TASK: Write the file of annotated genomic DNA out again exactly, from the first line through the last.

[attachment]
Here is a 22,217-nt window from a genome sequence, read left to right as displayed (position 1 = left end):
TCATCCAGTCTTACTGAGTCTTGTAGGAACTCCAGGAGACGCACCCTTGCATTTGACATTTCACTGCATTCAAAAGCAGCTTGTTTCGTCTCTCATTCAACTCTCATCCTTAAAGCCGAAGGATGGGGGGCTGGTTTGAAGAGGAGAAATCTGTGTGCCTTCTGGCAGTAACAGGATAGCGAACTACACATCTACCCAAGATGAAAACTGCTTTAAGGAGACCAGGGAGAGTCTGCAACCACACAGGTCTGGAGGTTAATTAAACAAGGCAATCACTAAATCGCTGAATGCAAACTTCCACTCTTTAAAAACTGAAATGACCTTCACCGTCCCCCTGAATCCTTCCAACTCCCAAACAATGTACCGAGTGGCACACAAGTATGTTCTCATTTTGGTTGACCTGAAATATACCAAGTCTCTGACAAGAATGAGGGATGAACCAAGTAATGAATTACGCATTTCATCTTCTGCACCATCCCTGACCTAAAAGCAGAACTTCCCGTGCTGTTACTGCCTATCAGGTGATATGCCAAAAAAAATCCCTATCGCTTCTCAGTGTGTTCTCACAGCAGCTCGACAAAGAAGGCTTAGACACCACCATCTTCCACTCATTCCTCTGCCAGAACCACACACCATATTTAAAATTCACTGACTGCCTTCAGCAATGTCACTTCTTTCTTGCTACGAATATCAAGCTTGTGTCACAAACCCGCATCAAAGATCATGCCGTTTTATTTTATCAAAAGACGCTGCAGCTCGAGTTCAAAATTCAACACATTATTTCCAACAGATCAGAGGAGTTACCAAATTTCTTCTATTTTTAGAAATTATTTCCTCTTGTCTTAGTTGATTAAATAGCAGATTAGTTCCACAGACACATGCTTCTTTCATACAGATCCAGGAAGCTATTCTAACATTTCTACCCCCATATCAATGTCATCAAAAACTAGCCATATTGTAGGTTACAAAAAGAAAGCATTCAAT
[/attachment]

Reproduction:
Here is a 22,217-nt window from a genome sequence, read left to right as displayed (position 1 = left end):
TCATCCAGTCTTACTGAGTCTTGTAGGAACTCCAGGAGACGCACCCTTGCATTTGACATTTCACTGCATTCAAAAGCAGCTTGTTTCGTCTCTCATTCAACTCTCATCCTTAAAGCCGAAGGATGGGGGGCTGGTTTGAAGAGGAGAAATCTGTGTGCCTTCTGGCAGTAACAGGATAGCGAACTACACATCTACCCAAGATGAAAACTGCTTTAAGGAGACCAGGGAGAGTCTGCAACCACACAGGTCTGGAGGTTAATTAAACAAGGCAATCACTAAATCGCTGAATGCAAACTTCCACTCTTTAAAAACTGAAATGACCTTCACCGTCCCCCTGAATCCTTCCAACTCCCAAACAATGTACCGAGTGGCACACAAGTATGTTCTCATTTTGGTTGACCTGAAATATACCAAGTCTCTGACAAGAATGAGGGATGAACCAAGTAATGAATTACGCATTTCATCTTCTGCACCATCCCTGACCTAAAAGCAGAACTTCCCGTGCTGTTACTGCCTATCAGGTGATATGCCAAAAAAAATCCCTATCGCTTCTCAGTGTGTTCTCACAGCAGCTCGACAAAGAAGGCTTAGACACCACCATCTTCCACTCATTCCTCTGCCAGAACCACACACCATATTTAAAATTCACTGACTGCCTTCAGCAATGTCACTTCTTTCTTGCTACGAATATCAAGCTTGTGTCACAAACCCGCATCAAAGATCATGCCGTTTTATTTTATCAAAAGACGCTGCAGCTCGAGTTCAAAATTCAACACATTATTTCCAACAGATCAGAGGAGTTACCAAATTTCTTCTATTTTTAGAAATTATTTCCTCTTGTCTTAGTTGATTAAATAGCAGATTAGTTCCACAGACACATGCTTCTTTCATACAGATCCAGGAAGCTATTCTAACATTTCTACCCCCATATCAATGTCATCAAAAACTAGCCATATTGTAGGTTACAAAAAGAAAGCATTCAAT